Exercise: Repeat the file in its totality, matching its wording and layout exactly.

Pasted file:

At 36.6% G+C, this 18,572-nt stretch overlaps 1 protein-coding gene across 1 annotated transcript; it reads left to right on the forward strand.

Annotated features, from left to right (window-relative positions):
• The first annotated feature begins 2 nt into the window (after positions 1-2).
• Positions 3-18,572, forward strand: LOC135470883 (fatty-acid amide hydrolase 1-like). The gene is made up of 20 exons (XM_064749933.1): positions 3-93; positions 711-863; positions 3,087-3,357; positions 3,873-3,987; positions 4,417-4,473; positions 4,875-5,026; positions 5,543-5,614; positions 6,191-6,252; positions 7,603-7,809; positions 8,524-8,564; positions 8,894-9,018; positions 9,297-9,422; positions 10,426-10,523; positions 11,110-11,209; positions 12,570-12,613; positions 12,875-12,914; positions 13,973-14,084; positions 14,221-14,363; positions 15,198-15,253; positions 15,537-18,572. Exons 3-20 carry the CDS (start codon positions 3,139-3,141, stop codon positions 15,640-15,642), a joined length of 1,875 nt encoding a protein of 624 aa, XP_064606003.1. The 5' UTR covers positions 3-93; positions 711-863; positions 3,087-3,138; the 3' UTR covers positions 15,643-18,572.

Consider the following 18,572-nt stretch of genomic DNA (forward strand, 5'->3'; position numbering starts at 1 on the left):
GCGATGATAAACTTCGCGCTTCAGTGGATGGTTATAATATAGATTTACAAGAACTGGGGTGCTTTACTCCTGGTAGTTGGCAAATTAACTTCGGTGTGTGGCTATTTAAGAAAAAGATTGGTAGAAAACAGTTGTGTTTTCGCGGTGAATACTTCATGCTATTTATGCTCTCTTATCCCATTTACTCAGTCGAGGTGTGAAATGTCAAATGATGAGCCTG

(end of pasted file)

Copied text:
At 36.6% G+C, this 18,572-nt stretch overlaps 1 protein-coding gene across 1 annotated transcript; it reads left to right on the forward strand.

Annotated features, from left to right (window-relative positions):
• The first annotated feature begins 2 nt into the window (after positions 1-2).
• Positions 3-18,572, forward strand: LOC135470883 (fatty-acid amide hydrolase 1-like). The gene is made up of 20 exons (XM_064749933.1): positions 3-93; positions 711-863; positions 3,087-3,357; positions 3,873-3,987; positions 4,417-4,473; positions 4,875-5,026; positions 5,543-5,614; positions 6,191-6,252; positions 7,603-7,809; positions 8,524-8,564; positions 8,894-9,018; positions 9,297-9,422; positions 10,426-10,523; positions 11,110-11,209; positions 12,570-12,613; positions 12,875-12,914; positions 13,973-14,084; positions 14,221-14,363; positions 15,198-15,253; positions 15,537-18,572. Exons 3-20 carry the CDS (start codon positions 3,139-3,141, stop codon positions 15,640-15,642), a joined length of 1,875 nt encoding a protein of 624 aa, XP_064606003.1. The 5' UTR covers positions 3-93; positions 711-863; positions 3,087-3,138; the 3' UTR covers positions 15,643-18,572.

Consider the following 18,572-nt stretch of genomic DNA (forward strand, 5'->3'; position numbering starts at 1 on the left):
GCGATGATAAACTTCGCGCTTCAGTGGATGGTTATAATATAGATTTACAAGAACTGGGGTGCTTTACTCCTGGTAGTTGGCAAATTAACTTCGGTGTGTGGCTATTTAAGAAAAAGATTGGTAGAAAACAGTTGTGTTTTCGCGGTGAATACTTCATGCTATTTATGCTCTCTTATCCCATTTACTCAGTCGAGGTGTGAAATGTCAAATGATGAGCCTG